If I am not for me, who will be for me?
role models aspire us. they can shape our lives, our careers, our ambitions, and our destiny. with birth, we encounter our first role models; our mother and father. siblings, as well, can be role models. with time, the role model universe expands to teachers, friends and peers. with entertainment and social media, actors, athletes, musicians, characters and influencers can serve as role models. religious training and participation may offer additional role models.
with this essay, i wish to twist rabbi hillel’s famous quote “if i am not for me, who will be for me?” in a direction perhaps not intended. i contend that being for oneself should include using oneself as a role model.
over time, with experience and religious training, we may be the greatest fund for self-guidance. with our religious training, we gain an understanding how human nature as well as the rules and regulations for proper conduct. with our personal experiences, we know much of our own potential. we have seen our capacity for personal goodness. likewise, we are aware of our own personal deficit. we, in a large part, know how we “tick.” there is a point upon which we possess enough data to be our own role model.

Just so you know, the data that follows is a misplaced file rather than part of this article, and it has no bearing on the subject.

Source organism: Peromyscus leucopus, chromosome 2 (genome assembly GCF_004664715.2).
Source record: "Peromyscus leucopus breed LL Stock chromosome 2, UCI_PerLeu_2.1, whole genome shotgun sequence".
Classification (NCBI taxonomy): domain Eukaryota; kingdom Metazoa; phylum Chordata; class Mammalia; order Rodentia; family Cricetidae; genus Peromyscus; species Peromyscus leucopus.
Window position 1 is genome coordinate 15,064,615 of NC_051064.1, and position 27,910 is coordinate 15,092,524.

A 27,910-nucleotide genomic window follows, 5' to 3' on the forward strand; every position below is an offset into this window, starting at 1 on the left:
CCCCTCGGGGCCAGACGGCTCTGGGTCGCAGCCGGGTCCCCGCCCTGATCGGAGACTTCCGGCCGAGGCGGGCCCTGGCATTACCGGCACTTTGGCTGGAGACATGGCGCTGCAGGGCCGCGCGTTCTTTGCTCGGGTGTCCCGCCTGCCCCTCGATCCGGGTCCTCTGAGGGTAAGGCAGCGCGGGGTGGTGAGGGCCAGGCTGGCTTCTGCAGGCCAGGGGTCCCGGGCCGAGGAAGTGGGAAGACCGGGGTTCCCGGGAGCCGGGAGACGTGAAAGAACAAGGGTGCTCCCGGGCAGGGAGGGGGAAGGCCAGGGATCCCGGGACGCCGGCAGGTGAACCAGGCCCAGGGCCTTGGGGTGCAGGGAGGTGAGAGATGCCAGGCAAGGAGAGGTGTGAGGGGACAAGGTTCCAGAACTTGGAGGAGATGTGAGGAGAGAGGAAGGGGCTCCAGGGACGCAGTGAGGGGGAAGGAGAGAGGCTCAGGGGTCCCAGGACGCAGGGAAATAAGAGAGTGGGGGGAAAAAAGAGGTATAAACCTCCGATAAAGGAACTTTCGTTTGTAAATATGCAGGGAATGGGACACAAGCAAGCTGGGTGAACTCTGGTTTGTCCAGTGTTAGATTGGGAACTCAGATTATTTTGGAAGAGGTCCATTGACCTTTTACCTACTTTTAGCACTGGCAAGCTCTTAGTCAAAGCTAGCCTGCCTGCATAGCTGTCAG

with the personal knowledge of ourselves, we can use it to increase our capacity for goodness. with our knowledge of shortcomings, we can work to limit them. everyday, we can improve upon ourselves to become a better person.
unlike other role models, we know our skeletons, our faults. we will not suffer a cognitive dissonance as when it is revealed that a role model is revealed to be problematic.
thus, everyday, by using ourselves as our role model, we can work on being a better self, we can be our own inspiration to achieve.
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